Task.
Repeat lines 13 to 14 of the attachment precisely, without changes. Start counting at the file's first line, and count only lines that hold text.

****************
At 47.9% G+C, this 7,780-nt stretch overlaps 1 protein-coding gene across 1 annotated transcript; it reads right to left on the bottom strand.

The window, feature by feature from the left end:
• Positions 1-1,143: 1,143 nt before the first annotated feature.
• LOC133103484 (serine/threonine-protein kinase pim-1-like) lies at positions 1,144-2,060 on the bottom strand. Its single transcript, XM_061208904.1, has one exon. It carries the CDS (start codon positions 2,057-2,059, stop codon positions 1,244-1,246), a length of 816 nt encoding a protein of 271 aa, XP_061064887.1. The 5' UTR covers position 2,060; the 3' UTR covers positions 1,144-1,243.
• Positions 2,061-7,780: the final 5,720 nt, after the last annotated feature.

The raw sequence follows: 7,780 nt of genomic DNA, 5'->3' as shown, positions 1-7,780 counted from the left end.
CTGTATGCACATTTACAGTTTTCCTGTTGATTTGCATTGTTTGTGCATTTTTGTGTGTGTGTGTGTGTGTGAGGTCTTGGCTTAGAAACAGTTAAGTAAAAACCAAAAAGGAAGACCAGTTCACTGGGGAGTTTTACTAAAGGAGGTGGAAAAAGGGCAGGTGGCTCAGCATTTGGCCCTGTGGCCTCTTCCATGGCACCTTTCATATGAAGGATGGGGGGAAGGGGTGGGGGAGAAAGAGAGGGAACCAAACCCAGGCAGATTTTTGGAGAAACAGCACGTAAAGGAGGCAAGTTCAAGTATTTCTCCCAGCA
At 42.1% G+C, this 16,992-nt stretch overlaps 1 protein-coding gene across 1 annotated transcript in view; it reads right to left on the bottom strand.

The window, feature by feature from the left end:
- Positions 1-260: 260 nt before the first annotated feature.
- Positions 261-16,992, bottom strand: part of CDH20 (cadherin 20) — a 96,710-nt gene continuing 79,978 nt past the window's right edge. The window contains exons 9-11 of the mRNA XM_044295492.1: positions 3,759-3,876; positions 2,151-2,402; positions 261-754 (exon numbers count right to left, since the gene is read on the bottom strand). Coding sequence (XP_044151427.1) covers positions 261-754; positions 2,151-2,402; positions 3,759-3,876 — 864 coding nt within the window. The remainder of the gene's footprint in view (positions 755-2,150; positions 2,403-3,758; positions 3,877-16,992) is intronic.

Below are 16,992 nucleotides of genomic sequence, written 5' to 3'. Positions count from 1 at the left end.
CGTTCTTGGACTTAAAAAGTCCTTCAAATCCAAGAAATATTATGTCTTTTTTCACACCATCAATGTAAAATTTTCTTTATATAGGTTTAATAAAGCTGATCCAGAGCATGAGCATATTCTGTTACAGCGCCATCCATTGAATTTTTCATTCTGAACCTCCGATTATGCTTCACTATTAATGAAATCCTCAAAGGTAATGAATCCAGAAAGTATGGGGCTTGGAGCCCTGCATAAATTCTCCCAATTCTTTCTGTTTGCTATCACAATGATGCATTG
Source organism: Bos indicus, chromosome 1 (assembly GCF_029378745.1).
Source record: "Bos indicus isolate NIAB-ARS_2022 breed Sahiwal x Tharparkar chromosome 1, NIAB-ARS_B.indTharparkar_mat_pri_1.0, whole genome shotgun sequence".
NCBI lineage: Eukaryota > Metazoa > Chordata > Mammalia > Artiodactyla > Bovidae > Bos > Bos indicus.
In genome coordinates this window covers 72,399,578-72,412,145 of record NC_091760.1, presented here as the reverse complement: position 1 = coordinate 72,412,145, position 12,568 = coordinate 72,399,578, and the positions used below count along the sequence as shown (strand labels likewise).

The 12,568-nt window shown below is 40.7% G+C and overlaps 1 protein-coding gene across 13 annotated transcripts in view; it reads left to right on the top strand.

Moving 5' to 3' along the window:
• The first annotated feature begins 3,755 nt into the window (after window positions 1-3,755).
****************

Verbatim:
CGTTCTTGGACTTAAAAAGTCCTTCAAATCCAAGAAATATTATGTCTTTTTTCACACCATCAATGTAAAATTTTCTTTATATAGGTTTAATAAAGCTGATCCAGAGCATGAGCATATTCTGTTACAGCGCCATCCATTGAATTTTTCATTCTGAACCTCCGATTATGCTTCACTATTAATGAAATCCTCAAAGGTAATGAATCCAGAAAGTATGGGGCTTGGAGCCCTGCATAAATTCTCCCAATTCTTTCTGTTTGCTATCACAATGATGCATTG
Source organism: Bos indicus, chromosome 1 (assembly GCF_029378745.1).